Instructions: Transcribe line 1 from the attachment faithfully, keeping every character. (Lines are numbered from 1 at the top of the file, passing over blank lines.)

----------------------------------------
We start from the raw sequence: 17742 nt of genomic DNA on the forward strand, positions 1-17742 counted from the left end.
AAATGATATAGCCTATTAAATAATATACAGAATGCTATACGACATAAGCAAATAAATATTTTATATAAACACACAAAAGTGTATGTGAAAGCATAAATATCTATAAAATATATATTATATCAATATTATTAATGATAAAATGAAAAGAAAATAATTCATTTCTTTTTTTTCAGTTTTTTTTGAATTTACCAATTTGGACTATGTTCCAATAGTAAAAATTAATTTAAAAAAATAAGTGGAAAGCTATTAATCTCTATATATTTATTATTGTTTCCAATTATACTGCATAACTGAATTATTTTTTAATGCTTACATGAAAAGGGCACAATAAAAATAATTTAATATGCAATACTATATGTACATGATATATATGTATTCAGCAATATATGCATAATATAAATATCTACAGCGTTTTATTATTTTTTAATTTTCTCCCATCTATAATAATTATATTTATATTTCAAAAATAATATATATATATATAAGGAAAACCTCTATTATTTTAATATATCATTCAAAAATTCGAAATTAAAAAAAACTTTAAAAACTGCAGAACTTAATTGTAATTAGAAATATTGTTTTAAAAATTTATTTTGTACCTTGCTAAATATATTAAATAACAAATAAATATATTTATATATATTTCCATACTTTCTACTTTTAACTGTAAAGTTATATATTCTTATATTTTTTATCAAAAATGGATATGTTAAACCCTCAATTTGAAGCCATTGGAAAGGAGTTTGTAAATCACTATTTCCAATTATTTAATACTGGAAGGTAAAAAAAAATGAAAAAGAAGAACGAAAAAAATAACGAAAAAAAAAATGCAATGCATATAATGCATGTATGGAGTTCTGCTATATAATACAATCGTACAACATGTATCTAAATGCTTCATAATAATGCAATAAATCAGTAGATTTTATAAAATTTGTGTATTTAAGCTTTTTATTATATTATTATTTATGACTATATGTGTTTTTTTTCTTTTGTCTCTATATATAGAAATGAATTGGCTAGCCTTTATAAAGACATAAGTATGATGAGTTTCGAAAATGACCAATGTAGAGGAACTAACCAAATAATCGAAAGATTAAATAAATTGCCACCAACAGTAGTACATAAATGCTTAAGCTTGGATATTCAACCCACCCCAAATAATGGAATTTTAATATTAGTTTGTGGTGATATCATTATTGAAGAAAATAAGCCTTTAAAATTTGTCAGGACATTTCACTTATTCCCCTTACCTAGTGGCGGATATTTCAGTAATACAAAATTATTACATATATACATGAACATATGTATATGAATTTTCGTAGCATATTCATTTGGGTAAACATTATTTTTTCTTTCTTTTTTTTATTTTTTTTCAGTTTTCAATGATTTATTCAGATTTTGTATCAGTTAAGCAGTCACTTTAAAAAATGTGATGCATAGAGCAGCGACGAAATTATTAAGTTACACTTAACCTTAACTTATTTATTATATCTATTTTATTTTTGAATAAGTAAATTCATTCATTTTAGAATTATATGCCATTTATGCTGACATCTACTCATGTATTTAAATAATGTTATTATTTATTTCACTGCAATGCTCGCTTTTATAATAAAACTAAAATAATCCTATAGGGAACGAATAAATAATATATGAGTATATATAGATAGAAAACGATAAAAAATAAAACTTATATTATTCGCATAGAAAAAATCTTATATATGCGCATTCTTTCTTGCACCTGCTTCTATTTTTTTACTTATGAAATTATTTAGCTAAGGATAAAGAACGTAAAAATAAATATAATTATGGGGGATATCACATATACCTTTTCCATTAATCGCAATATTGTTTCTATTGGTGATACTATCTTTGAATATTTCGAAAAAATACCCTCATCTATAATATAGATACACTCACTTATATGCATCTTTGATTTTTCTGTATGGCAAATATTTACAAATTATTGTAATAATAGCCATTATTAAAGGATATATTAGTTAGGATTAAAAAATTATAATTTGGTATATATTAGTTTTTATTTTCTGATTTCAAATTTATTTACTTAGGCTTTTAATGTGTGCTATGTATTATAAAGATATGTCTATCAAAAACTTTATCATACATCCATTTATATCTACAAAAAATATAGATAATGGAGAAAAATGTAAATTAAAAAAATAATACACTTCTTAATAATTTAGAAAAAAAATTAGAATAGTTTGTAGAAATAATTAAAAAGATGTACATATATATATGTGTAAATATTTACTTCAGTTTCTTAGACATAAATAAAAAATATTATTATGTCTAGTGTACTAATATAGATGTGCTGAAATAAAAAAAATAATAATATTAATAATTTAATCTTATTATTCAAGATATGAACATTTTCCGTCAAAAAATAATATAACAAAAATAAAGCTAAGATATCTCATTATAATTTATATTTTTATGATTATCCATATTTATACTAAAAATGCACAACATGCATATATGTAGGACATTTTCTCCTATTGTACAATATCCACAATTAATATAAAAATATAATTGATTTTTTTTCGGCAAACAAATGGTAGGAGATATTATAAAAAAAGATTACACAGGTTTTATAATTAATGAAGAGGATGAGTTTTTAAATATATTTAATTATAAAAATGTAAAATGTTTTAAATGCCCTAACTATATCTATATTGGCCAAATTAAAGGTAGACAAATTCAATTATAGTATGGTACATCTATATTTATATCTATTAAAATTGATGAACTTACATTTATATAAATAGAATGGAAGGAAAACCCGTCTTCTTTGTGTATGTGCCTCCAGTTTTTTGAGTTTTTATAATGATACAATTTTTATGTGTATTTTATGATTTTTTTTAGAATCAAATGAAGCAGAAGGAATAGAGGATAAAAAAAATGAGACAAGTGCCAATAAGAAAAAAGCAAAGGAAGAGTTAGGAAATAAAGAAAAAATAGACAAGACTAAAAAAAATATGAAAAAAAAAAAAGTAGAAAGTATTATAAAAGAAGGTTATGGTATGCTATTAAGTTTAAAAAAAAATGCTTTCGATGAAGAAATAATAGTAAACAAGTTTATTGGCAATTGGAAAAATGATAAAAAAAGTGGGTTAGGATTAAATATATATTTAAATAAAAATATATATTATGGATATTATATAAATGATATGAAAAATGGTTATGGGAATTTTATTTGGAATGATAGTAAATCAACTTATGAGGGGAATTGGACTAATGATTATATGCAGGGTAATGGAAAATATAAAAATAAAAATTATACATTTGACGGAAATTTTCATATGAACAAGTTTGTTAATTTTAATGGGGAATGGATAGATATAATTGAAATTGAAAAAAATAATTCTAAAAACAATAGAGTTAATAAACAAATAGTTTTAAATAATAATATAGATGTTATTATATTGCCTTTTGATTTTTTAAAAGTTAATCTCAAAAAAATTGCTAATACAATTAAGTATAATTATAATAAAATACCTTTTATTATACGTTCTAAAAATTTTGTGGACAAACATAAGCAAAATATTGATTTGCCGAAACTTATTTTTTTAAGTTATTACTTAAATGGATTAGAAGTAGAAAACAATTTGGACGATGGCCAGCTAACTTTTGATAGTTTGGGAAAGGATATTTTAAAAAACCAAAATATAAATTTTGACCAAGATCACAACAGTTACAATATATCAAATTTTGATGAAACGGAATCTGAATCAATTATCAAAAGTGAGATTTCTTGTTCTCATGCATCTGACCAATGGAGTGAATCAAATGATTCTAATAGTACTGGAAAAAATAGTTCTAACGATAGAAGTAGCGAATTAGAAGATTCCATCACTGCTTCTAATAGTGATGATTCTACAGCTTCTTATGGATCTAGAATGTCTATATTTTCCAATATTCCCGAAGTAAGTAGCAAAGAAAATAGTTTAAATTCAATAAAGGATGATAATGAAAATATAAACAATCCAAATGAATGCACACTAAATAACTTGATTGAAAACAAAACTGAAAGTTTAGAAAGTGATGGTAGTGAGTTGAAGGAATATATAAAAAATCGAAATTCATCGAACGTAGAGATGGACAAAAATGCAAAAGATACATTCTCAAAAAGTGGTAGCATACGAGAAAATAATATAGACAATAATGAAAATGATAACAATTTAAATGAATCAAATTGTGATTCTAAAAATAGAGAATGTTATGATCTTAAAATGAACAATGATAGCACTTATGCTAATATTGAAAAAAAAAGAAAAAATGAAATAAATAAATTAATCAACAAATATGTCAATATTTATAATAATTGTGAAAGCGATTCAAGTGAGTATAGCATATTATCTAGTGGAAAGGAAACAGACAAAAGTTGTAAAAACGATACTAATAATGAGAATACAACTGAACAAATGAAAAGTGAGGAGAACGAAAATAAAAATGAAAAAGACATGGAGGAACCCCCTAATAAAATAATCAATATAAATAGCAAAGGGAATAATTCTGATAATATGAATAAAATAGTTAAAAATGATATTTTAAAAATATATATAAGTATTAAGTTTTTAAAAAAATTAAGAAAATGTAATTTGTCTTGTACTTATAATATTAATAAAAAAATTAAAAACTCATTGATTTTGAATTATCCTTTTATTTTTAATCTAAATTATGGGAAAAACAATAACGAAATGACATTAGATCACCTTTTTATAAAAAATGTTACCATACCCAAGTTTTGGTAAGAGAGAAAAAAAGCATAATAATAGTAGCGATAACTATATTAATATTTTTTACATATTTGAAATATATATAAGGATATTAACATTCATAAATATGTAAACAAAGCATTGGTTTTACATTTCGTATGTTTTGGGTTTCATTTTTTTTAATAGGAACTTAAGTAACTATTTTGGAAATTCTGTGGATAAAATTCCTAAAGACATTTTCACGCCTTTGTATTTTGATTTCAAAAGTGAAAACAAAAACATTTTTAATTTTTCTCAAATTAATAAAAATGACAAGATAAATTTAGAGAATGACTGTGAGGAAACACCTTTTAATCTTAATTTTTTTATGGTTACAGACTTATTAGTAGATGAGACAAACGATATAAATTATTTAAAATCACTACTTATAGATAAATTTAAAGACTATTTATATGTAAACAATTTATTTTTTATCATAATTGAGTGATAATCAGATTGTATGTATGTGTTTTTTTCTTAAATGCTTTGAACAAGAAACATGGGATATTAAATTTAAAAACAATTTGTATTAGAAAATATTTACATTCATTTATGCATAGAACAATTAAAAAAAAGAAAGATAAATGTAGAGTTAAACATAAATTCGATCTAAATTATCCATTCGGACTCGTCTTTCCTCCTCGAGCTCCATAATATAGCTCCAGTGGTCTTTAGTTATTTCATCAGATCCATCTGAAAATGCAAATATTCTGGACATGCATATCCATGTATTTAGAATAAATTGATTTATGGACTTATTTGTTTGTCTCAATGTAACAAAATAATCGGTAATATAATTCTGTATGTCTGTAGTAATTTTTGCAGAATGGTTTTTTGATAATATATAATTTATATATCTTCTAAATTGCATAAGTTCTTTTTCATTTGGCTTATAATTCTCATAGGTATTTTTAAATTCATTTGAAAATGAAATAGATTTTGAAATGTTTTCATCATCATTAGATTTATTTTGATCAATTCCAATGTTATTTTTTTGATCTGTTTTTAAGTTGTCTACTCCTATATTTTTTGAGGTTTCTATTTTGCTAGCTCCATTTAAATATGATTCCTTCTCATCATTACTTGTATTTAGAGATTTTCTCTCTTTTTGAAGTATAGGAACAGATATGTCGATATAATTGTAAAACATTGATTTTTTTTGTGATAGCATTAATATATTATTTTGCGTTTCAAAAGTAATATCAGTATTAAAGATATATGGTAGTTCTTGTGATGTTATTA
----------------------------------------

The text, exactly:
We start from the raw sequence: 17742 nt of genomic DNA on the forward strand, positions 1-17742 counted from the left end.